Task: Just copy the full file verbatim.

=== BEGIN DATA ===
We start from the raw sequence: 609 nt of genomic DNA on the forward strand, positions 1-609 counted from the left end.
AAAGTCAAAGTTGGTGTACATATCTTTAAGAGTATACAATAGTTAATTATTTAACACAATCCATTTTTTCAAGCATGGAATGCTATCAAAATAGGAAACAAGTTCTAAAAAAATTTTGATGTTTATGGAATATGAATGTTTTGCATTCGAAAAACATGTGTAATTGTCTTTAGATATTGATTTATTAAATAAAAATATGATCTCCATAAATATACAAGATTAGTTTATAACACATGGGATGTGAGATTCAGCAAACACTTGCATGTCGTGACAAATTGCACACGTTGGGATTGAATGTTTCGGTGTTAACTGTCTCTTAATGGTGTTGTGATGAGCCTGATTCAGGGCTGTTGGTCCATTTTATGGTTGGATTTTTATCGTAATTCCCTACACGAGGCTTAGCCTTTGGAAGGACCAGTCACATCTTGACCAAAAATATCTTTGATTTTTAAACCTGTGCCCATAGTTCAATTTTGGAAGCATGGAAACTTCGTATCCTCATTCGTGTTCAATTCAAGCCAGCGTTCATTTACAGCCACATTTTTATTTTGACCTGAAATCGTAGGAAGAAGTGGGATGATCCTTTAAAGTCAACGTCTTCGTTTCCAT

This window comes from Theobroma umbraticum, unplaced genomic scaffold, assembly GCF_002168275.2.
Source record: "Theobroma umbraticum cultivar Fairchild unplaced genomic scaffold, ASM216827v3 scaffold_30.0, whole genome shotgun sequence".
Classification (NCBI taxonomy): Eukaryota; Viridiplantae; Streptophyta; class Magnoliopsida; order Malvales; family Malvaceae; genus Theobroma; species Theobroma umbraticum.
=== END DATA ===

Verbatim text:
We start from the raw sequence: 609 nt of genomic DNA on the forward strand, positions 1-609 counted from the left end.
AAAGTCAAAGTTGGTGTACATATCTTTAAGAGTATACAATAGTTAATTATTTAACACAATCCATTTTTTCAAGCATGGAATGCTATCAAAATAGGAAACAAGTTCTAAAAAAATTTTGATGTTTATGGAATATGAATGTTTTGCATTCGAAAAACATGTGTAATTGTCTTTAGATATTGATTTATTAAATAAAAATATGATCTCCATAAATATACAAGATTAGTTTATAACACATGGGATGTGAGATTCAGCAAACACTTGCATGTCGTGACAAATTGCACACGTTGGGATTGAATGTTTCGGTGTTAACTGTCTCTTAATGGTGTTGTGATGAGCCTGATTCAGGGCTGTTGGTCCATTTTATGGTTGGATTTTTATCGTAATTCCCTACACGAGGCTTAGCCTTTGGAAGGACCAGTCACATCTTGACCAAAAATATCTTTGATTTTTAAACCTGTGCCCATAGTTCAATTTTGGAAGCATGGAAACTTCGTATCCTCATTCGTGTTCAATTCAAGCCAGCGTTCATTTACAGCCACATTTTTATTTTGACCTGAAATCGTAGGAAGAAGTGGGATGATCCTTTAAAGTCAACGTCTTCGTTTCCAT

This window comes from Theobroma umbraticum, unplaced genomic scaffold, assembly GCF_002168275.2.
Source record: "Theobroma umbraticum cultivar Fairchild unplaced genomic scaffold, ASM216827v3 scaffold_30.0, whole genome shotgun sequence".
Classification (NCBI taxonomy): Eukaryota; Viridiplantae; Streptophyta; class Magnoliopsida; order Malvales; family Malvaceae; genus Theobroma; species Theobroma umbraticum.